Kath Alcock painting: 1
Caesia parviflora var. vittata
Caesia parviflora, partly
Caesia named after Federico Cesi (1585-1630), an Italian naturalist who is said to have been the first to discover the spores of ferns and whose name was Latinised as Caesius. Parviflora from the Latin 'parvus' meaning small and 'floris' meaning flower.
Distribution and status
Found in a very small area in the lower South-east in South Australia in damp open grassy areas in swamp and forest. Also found in Queensland, New South Wales, Victoria and Tasmania. Native. Very rare in South Australia. Uncommon in Victoria and Tasmania. Common in the other States.
Herbarium region: South Eastern
NRM region: South East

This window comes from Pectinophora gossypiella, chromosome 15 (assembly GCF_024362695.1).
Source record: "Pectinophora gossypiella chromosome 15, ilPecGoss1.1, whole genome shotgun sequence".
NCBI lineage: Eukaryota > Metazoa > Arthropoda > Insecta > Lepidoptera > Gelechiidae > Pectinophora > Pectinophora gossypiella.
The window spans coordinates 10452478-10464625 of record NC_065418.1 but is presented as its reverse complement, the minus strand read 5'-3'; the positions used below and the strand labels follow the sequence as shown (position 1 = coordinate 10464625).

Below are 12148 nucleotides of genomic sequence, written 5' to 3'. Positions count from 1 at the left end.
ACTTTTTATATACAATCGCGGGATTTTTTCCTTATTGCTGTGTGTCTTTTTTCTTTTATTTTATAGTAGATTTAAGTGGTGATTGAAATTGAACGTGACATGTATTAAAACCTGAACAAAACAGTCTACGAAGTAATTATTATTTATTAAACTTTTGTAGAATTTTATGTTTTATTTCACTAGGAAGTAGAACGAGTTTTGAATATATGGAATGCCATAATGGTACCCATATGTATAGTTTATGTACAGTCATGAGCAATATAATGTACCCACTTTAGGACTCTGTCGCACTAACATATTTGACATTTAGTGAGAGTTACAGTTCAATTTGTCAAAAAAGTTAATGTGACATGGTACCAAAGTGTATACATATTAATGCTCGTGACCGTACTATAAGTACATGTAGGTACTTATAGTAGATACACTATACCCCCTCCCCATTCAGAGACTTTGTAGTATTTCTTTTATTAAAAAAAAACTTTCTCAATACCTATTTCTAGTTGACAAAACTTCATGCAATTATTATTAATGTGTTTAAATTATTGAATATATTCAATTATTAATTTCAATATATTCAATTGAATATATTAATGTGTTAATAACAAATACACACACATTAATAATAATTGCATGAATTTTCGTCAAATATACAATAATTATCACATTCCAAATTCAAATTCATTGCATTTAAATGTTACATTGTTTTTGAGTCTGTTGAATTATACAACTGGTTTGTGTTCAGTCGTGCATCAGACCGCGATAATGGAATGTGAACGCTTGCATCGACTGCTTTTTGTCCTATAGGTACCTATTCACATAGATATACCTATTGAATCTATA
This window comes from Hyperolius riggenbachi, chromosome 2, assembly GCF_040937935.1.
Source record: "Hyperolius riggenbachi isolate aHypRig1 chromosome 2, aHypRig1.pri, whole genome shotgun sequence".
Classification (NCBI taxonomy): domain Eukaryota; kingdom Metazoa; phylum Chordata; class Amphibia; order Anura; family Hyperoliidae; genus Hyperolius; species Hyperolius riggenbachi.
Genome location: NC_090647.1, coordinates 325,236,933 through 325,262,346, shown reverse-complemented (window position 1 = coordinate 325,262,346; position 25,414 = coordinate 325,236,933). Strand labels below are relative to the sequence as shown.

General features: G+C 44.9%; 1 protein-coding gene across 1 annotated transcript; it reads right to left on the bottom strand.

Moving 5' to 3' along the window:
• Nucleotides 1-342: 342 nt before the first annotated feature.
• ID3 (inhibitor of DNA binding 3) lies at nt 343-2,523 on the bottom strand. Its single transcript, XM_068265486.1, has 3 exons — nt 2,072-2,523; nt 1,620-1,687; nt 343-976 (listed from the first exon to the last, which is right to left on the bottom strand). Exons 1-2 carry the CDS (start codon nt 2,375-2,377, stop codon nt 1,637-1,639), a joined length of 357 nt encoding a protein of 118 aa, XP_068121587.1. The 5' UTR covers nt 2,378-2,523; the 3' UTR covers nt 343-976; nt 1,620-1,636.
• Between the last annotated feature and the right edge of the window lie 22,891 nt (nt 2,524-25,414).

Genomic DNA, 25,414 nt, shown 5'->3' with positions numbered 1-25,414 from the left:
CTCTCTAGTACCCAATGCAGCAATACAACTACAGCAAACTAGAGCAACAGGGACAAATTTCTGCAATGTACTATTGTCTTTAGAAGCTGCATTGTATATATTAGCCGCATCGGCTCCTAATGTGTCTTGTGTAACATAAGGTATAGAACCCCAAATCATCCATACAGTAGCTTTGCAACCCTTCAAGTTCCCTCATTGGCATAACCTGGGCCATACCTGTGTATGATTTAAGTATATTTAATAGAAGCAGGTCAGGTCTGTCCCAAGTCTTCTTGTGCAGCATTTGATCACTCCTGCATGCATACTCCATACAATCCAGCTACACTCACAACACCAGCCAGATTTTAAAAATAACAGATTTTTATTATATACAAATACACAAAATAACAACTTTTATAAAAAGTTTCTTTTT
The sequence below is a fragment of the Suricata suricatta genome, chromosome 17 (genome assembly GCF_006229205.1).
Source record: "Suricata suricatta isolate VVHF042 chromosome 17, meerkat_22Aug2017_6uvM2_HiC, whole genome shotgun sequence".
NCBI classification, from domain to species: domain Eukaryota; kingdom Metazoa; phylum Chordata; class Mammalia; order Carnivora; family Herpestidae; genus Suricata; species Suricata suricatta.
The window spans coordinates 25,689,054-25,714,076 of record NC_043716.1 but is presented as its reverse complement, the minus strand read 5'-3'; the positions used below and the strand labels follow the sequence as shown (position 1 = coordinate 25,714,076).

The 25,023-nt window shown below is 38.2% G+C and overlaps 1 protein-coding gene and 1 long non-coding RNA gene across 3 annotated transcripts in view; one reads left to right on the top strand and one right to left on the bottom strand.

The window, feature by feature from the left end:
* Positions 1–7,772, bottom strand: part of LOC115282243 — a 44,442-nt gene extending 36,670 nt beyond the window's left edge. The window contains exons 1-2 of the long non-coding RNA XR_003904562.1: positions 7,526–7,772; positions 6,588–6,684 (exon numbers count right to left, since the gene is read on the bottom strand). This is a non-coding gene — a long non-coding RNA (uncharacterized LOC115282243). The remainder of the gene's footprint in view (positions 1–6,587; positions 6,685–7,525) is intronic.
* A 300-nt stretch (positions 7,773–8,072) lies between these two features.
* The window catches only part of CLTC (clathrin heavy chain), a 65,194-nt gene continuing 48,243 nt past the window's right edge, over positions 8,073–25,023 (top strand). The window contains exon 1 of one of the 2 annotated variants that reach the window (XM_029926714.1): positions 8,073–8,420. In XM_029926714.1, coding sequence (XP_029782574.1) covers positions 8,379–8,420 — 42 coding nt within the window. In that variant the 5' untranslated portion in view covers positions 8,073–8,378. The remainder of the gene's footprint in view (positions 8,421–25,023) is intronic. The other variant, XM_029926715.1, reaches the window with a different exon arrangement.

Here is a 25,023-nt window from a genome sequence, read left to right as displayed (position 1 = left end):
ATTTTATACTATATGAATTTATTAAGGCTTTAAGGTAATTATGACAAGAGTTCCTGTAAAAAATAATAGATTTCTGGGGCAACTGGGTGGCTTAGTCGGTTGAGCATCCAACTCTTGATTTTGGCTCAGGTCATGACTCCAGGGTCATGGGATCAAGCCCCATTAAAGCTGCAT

AVH map: SA distribution map (external link)
Tufted, glabrous herbaceous perennial lily to 20 cm high, with long grass-like leaves and a branching rhizome. Primary inflorescence branches ascending with white to blue flowers with darker transverse veins. Fruits are pale brown 3-lobed capsules. Seeds are globular black seed to 2 mm diameter with a tuberculate surface, some much longer. Seed embryo type is linear fully developed.
Seed collection and propagation
Collect seeds between December and February. Collect mature capsules that are turning a pale straw colour and contain black seeds. Can collect individual capsules or break off the whole spike. Place the capsules in a tray and leave to dry for one to two weeks. Then rub the capsules gently by hand to dislodge the seeds. Use a sieve to separate the unwanted material. Store the seeds with a desiccant such as dried silica beads or dry rice, in an air tight container in a cool and dry place. From two collections, the seed viability was average to high, ranging from 40% to 80%.
|Location||No. of seeds|
|BGA||710 (1.42 g)||50+||14-Dec-2007||TST264|
|BGA||2,700 (6.32 g)||100+||10-Dec-2009||MJT266|
|BGA||700 (1.4 g)||50+||22-Dec-2010||MJT345|
|BGA||1,090 (2.62 g)||100+||22-Dec-2010||DJD2094|